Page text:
Monday, April 14, 2014

Minstrel Island

We’re on the move again & I like to post, at a minimum, every time we move.  Today was a short hop from Port Neville up to Minstrel Island.

Along the way we came through Chatham Channel which involved running the range markers.  Range markers are fixed points which you line up against in order to ensure you are in the appropriate channel.  The picture below shows the markers up close but they’re not lined up.  In order to be properly positioned in the channel your boat needs to be located such that the top marker appears to be directly over the lower marker.


This next picture is from inside the cabin while we were running the range.  I had George’s famous sonar system running today because it is really useful for skinny channels.  As it turned out, Chatham Channel was dead simple and I wouldn’t have needed the sonar but I didn’t know that going in.  The sonar display is the one with the red/pink semi circle around the blue centre.  The blue is safe water – the red area is hard returns from rock or mud.  The range markers from the previous picture are directly ahead of the bow.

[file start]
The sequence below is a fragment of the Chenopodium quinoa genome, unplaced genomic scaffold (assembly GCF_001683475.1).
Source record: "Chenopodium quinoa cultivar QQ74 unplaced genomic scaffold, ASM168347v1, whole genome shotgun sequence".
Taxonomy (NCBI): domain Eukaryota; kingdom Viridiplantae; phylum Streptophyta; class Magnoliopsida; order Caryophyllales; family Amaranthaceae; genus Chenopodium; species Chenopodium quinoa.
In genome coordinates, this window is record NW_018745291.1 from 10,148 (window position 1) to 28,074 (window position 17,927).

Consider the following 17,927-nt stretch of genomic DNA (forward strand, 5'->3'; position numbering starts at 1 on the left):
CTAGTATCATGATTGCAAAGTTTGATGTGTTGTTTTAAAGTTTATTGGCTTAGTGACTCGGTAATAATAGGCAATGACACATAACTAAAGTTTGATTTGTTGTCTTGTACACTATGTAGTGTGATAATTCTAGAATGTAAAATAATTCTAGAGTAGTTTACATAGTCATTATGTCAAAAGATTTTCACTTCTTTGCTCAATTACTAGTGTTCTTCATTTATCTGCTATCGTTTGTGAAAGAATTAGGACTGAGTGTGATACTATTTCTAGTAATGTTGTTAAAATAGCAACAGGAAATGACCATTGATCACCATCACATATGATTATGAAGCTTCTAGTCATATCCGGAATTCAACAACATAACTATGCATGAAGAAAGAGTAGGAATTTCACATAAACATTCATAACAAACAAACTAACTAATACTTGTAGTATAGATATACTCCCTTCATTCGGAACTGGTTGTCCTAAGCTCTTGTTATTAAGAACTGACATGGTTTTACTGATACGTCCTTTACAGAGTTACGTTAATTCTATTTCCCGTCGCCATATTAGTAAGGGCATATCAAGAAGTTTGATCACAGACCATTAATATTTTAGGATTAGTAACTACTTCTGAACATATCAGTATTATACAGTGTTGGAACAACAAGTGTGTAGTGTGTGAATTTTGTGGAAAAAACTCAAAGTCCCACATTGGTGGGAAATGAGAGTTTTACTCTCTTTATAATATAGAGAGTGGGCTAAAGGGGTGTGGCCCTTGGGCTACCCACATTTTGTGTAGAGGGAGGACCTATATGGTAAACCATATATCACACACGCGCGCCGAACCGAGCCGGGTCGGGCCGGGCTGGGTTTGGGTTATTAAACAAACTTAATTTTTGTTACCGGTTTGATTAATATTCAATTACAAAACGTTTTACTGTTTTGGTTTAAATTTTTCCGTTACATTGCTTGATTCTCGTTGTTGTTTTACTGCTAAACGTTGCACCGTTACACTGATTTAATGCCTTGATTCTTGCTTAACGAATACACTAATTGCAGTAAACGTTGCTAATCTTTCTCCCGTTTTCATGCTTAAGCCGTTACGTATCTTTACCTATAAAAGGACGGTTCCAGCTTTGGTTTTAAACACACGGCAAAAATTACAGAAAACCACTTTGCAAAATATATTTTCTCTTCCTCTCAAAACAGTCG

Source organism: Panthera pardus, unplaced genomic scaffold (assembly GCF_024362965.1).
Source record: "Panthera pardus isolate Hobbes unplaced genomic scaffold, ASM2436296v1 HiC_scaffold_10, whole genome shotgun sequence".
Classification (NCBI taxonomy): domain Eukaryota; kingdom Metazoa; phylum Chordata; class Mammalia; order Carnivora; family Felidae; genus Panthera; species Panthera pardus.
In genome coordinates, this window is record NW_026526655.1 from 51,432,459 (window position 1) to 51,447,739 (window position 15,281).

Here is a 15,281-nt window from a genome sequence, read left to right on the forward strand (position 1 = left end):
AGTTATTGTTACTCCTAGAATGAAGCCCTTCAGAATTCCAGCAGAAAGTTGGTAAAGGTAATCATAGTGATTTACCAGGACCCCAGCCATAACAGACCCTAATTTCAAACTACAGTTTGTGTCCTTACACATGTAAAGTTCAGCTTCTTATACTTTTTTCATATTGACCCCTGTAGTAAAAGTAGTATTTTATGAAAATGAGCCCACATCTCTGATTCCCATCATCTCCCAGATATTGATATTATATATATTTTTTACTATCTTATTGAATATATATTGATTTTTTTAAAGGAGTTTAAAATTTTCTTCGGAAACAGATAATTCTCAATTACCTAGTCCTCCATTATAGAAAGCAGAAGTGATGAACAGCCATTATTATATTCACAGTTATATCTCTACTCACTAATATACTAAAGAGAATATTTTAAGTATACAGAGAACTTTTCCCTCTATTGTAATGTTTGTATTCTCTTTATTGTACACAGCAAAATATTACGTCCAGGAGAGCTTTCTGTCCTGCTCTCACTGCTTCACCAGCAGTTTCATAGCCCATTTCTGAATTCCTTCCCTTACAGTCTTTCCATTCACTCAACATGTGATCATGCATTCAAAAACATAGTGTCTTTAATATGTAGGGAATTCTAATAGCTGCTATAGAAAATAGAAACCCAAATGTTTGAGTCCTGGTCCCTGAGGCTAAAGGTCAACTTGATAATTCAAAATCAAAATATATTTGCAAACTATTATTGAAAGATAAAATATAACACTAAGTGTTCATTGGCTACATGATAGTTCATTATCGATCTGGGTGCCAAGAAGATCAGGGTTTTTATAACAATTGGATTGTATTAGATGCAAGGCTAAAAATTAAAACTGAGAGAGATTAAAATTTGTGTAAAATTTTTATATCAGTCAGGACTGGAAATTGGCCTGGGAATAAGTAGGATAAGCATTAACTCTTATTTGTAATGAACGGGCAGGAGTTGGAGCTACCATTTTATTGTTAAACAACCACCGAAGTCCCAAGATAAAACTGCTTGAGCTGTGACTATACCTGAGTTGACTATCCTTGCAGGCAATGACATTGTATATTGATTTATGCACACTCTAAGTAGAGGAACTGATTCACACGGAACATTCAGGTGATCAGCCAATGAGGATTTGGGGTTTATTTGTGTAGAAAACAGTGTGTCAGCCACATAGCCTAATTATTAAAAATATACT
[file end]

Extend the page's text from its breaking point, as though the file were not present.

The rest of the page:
If you look really close in the “V” under the angled stanchion, you can just see the range markers lined up in this photo.  There was another set of markers behind us which we followed until they got too hard to see and then we switched to the forward marks.  But like I said, Chatham Channel didn’t really warrant any concern.  The problem I’m having on this first trip into these waters is that I don’t know which author to believe.  We have pretty well every guidebook published for the area.  For every potential hazard, if I look hard enough, I can find some author who will assure me that the hazard is in fact hazardous.  To paraphrase Sir Lancelot in The Quest for the Holy Grail, we can handle a little peril – as long as its not too perilous.

Once we came out of Chatham Channel we almost immediately could see the dock at Minstrel Island.  I’m not sure why Minstrel Island figured in my plans for this area other than that it is mentioned frequently in Spilsbury’s Coast and The Accidental Airline.  There’s not much left here of the former grandeur but this must have been some kind of place in its heyday. 



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I think the docks are still solid enough to hold us this trip but give this place 5 more years of neglect and I may be reluctant to tie up here again.  Just one more reason why its important not to put off this trip. 

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